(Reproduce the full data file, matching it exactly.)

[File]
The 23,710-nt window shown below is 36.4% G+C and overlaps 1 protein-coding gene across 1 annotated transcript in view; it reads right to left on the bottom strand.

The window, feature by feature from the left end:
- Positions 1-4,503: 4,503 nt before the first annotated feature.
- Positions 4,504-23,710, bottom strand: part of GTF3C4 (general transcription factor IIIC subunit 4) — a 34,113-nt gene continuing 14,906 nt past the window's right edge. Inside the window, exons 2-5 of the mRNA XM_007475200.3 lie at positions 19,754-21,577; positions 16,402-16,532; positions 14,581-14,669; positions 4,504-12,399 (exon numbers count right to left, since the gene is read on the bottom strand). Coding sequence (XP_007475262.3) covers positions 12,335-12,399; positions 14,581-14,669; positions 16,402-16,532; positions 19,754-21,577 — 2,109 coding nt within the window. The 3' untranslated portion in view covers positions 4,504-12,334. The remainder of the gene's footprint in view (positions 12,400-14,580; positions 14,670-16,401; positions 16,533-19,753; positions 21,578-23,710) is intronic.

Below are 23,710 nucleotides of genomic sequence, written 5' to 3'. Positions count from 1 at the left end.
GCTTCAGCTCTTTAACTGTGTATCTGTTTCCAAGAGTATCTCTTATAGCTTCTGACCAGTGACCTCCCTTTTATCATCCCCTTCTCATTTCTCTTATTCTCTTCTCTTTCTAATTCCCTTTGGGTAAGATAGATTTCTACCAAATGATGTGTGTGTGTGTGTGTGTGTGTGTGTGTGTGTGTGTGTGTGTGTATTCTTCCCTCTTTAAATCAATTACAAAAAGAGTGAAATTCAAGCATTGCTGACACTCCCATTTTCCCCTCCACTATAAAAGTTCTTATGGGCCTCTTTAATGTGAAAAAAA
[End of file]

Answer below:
The 23,710-nt window shown below is 36.4% G+C and overlaps 1 protein-coding gene across 1 annotated transcript in view; it reads right to left on the bottom strand.

The window, feature by feature from the left end:
- Positions 1-4,503: 4,503 nt before the first annotated feature.
- Positions 4,504-23,710, bottom strand: part of GTF3C4 (general transcription factor IIIC subunit 4) — a 34,113-nt gene continuing 14,906 nt past the window's right edge. Inside the window, exons 2-5 of the mRNA XM_007475200.3 lie at positions 19,754-21,577; positions 16,402-16,532; positions 14,581-14,669; positions 4,504-12,399 (exon numbers count right to left, since the gene is read on the bottom strand). Coding sequence (XP_007475262.3) covers positions 12,335-12,399; positions 14,581-14,669; positions 16,402-16,532; positions 19,754-21,577 — 2,109 coding nt within the window. The 3' untranslated portion in view covers positions 4,504-12,334. The remainder of the gene's footprint in view (positions 12,400-14,580; positions 14,670-16,401; positions 16,533-19,753; positions 21,578-23,710) is intronic.

Below are 23,710 nucleotides of genomic sequence, written 5' to 3'. Positions count from 1 at the left end.
GCTTCAGCTCTTTAACTGTGTATCTGTTTCCAAGAGTATCTCTTATAGCTTCTGACCAGTGACCTCCCTTTTATCATCCCCTTCTCATTTCTCTTATTCTCTTCTCTTTCTAATTCCCTTTGGGTAAGATAGATTTCTACCAAATGATGTGTGTGTGTGTGTGTGTGTGTGTGTGTGTGTGTGTGTGTGTGTATTCTTCCCTCTTTAAATCAATTACAAAAAGAGTGAAATTCAAGCATTGCTGACACTCCCATTTTCCCCTCCACTATAAAAGTTCTTATGGGCCTCTTTAATGTGAAAAAAA